In some cases, these teams work well together, not because of some formal charter or governance process, but because of the personal relationships that have been made. My team and Walton’s (my counterpart on our IT team) team work well together not because we were told to, but because he and I have a relationship built on trust and mutual respect for each other’s strengths and weaknesses. In other cases, one team works on something and then sends it on to the other team for a formal “chop.” That’s not collaboration – that’s an approval chain. Sometimes, an Integrated Process Team (IPT) is formed to facilitate this collaboration, but those too often devolve into screaming matches or passive aggressive maneuvering, and most IPTs don’t get any real power beyond “making recommendations” anyway.
Just as social media has fundamentally changed the way organizations communicate and collaborate internally, it is also forcing us to rethink the way we govern its use. Maybe social media shouldn’t be “owned” by anyone? Maybe it should be governed in a similarly transformative way?
I like what Jocelyn Canfield, owner of Communication Results, has to say at the end of Rick’s post:
“Organizations are best served by collaboration, not control. PR, Marketing, HR, IR, Corp Communications all have a vested interest in effective social media activities, while IT and graphic design can be an important allies in seamless execution. If everyone feels ownership, everyone benefits.”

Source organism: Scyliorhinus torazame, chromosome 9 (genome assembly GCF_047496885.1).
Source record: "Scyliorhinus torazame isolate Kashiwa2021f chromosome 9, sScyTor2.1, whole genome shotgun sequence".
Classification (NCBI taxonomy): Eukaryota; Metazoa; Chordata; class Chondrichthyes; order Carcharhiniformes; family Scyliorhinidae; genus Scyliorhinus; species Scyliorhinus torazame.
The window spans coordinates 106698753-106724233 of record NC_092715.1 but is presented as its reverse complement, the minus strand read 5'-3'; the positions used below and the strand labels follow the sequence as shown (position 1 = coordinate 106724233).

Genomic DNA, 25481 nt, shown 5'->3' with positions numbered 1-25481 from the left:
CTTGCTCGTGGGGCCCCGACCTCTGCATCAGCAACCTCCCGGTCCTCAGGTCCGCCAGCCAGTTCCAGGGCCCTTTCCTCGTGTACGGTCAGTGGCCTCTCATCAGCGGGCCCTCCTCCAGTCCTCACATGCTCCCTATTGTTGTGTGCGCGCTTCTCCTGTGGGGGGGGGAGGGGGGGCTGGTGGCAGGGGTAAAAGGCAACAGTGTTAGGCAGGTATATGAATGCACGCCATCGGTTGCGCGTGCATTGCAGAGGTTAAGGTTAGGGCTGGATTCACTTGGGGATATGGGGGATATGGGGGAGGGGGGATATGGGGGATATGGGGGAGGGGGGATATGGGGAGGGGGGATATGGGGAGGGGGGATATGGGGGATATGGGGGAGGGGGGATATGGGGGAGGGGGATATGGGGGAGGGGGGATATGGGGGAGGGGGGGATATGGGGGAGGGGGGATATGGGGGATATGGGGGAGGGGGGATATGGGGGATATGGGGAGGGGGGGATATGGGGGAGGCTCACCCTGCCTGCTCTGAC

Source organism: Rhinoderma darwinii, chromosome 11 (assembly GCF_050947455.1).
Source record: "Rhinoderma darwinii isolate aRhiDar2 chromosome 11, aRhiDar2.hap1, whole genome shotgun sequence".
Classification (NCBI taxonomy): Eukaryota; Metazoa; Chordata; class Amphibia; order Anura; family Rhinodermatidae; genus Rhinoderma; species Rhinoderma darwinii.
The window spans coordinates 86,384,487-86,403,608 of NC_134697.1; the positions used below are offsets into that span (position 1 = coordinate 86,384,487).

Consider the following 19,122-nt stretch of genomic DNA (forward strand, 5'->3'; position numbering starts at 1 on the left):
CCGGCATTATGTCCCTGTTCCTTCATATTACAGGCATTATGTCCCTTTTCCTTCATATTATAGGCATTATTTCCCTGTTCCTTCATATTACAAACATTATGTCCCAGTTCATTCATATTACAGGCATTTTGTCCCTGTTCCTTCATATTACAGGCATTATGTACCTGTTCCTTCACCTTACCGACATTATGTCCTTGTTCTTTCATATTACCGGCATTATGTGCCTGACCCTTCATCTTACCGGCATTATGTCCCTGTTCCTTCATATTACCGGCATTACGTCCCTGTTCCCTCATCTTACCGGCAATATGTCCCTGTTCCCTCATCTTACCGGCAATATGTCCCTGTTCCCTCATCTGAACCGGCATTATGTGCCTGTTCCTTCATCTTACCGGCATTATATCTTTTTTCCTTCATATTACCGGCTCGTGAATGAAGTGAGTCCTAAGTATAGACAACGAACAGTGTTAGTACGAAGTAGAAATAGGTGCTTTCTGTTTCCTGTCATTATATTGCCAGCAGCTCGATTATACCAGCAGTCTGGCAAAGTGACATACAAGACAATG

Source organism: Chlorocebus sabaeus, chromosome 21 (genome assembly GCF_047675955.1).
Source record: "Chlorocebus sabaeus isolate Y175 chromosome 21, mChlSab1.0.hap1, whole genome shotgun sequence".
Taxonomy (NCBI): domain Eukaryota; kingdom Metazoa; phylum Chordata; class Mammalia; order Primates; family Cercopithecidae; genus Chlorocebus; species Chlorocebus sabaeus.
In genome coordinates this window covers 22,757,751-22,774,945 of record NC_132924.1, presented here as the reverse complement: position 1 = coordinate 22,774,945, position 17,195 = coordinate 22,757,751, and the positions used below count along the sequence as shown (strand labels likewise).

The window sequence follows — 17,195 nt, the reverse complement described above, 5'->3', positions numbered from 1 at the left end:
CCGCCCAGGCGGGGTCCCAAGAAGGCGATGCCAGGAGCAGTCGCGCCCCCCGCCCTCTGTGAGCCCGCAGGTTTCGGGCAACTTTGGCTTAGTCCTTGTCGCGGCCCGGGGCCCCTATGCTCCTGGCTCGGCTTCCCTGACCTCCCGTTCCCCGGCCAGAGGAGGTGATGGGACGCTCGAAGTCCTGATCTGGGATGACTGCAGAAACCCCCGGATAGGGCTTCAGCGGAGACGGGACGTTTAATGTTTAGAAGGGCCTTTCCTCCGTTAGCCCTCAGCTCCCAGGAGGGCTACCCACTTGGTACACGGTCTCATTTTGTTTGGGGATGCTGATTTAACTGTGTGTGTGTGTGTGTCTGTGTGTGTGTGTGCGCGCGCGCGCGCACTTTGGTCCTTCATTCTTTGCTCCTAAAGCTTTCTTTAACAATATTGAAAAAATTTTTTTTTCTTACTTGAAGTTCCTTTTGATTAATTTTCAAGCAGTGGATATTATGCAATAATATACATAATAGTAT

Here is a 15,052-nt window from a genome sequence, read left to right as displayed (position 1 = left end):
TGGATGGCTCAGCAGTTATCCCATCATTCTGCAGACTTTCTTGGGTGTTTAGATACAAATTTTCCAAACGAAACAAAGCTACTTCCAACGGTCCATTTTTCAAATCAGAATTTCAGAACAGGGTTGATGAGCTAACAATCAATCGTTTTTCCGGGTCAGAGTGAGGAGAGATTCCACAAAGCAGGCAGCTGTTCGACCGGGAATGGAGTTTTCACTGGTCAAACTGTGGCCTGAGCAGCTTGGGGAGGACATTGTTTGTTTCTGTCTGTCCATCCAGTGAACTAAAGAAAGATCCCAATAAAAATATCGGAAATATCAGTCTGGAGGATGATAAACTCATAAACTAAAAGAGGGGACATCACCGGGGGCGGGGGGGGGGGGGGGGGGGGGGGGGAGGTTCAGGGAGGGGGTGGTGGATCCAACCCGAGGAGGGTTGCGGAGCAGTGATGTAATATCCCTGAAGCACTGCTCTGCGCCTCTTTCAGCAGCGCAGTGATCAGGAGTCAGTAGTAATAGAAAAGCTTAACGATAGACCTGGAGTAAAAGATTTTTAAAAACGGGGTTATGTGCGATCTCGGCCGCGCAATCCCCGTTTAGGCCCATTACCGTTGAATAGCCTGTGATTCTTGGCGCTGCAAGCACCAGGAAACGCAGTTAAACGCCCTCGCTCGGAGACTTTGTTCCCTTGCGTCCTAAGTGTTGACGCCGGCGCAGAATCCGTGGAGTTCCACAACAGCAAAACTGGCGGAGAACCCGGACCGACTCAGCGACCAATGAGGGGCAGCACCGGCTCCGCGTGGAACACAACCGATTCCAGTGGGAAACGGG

Emphasis above was added by me – I think everyone has to feel ownership, but they shouldn’t necessarily have ownership. Organizational use of social media impacts everyone across the organization in different ways, from IT security to HR to legal to marketing and ceding “control” to just one of these groups seems to be both short-sighted and unrealistic. What happens when you say that Public Affairs has control of social media, but then IT decides to block all access, citing security concerns? Who resolves that issue? Do the Directors of IT and Public Affairs arm-wrestle? Steel cage death match? Frank and thoughtful discussion?
The answer to who should control social media is everyone and no one. Here at Booz Allen, we’re bringing together both social media leaders and select representatives from across our various teams to form a committee, primarily to ensure that open, cross-team collaboration becomes the norm, not the exception. One of the primary roles for this committee will be to ensure that everyone feels ownership, but that no one is actually given ownership.
How’s this different from an IPT? Well, for starters, I’m proposing that all committee meetings be livestreamed internally where anyone from any team may watch/submit questions. We’ll be blogging internally about what we talk about. Meeting agendas and minutes will be posted to our internal wiki. Everything will be done in the open, encouraging participation, contribution, and truthfulness and discouraging passive-aggressive behavior, back channel discussions, and hidden agendas. The committee’s goal isn’t to determine who owns what; rather, it’s to ensure that everyone understands that no one owns anything.
Organizations should look at social media governance as a way to re-think traditional ownership roles in their organization. When this type of governance is based on open discussion and mutual respect instead of turf-protecting and power grabs, who owns what becomes less important and who KNOWS what becomes more important.